# Why are the reactants in the solubility product constant multiplied by their coefficients and raised to the power of their coefficients?

It is probably easiest for me to explain the question in an example. Consider the following chemical reaction:

$\ce{MgF2(s) -> Mg^{2+} (aq) + 2F- (aq)}$

Plugging this into the formula for the solubility product constant, $K_{sp}=[M^{y+}]^{x}[A^{x-}]^{y}$, we get:

$K_{sp}=[\ce{Mg^{2+}}][\ce{F-}]^{2}$.

The solubility product constant for magnesium fluoride is $5.16\times10^{-11}$. To determine molar solubility, the equation to solve for magnesium and fluoride is $5.16\times10^{-11}=X\times (2X)^{2}$.

$X$ is magnesium and $(2X)^{2}$ is fluoride. This is because there are two moles of fluoride for every one mole of $\ce{MgFl_{2}}$, and one mole of magnesium for every one mole of $\ce{MgFl_{2}}$. (Please correct me if I'm wrong anywhere.)

But here's whats confusing to me. Why is fluoride denoted as $(2X)^{2}$? I know that there are two moles of fluoride per one mole of magnesium fluoride, but why does it need to be denoted by being both multiplied to its coefficient and raised to the power of that coefficient?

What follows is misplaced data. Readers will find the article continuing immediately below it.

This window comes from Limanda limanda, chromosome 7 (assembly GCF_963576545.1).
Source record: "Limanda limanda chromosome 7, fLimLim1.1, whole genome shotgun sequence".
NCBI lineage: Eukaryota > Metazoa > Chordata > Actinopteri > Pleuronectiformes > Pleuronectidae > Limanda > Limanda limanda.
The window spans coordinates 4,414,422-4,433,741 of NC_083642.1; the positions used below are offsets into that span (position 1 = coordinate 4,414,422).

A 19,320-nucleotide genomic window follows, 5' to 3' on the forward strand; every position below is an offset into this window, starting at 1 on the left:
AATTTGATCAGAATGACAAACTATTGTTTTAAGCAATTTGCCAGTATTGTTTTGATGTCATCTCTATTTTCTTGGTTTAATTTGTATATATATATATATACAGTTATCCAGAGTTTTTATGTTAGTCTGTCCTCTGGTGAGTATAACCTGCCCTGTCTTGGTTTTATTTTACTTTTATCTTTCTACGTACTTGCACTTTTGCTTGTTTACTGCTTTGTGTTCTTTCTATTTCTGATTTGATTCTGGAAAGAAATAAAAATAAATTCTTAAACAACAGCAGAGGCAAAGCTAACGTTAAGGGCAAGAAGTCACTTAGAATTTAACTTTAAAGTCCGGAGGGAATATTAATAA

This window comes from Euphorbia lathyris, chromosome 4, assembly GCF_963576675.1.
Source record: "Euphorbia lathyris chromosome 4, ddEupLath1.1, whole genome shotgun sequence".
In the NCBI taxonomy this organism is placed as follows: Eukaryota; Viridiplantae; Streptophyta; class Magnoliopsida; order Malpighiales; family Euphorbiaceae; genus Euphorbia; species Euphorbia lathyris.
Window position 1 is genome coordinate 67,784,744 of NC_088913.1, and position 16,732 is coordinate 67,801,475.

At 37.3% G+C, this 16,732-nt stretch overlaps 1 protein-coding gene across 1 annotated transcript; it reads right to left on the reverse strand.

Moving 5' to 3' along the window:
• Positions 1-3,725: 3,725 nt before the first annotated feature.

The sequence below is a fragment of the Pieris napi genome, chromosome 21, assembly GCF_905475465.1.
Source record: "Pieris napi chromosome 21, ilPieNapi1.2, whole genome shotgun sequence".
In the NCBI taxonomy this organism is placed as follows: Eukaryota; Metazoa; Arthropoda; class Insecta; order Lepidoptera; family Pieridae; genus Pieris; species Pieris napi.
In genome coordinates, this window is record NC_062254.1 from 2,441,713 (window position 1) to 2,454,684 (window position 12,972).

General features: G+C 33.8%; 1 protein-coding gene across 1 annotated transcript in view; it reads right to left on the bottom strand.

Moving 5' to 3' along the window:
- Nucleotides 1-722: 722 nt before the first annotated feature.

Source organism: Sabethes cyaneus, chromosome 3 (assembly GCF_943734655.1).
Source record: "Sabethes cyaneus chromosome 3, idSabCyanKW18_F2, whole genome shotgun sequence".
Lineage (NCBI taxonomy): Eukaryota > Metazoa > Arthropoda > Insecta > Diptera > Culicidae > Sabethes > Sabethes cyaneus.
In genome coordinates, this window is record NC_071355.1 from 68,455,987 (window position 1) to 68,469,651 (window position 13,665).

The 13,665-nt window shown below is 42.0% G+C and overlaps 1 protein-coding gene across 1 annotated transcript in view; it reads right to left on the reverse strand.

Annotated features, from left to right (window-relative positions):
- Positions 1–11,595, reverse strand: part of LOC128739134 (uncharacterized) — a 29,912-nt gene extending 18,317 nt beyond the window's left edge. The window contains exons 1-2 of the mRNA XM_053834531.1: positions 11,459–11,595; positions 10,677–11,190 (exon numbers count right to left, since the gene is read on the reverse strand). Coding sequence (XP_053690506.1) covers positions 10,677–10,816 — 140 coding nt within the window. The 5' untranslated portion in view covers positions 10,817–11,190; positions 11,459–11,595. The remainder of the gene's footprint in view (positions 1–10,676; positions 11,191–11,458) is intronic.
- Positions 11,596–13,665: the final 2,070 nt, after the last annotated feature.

The reason why in the equilibrium constant expression, the concentration is to the power of coefficient is because the above equation can be written like this: $$\ce{MgF_2(s) -> Mg^{2+} (aq) + F^- + F^- (aq)}$$ Hence when you plug this into the equilibrium constant expression, you get this: $$K_{sp}=[\ce{Mg^{2+}}][\ce{F-}][\ce{F-}]$$ which becomes the equivalent to:$$K_{sp}=[\ce{Mg^{2+}}][\ce{F-}]^{2}$$ So really the equilibrium constant is proportional to the square of the concentration of fluoride. So that is the reason for the square. However, the concentration of fluoride is twice as much as the concentration of Mg, hence that is the reason for the multiplying the concentration of fluoride by 2. So that is why fluoride is denoted as $(2X)^2$.
• Say you have $X$ moles of magnesium fluoride powder that you dissolve in water. After it dissolves, how many moles of fluoride anion will there be in solution? – Curt F. Aug 10 '15 at 3:21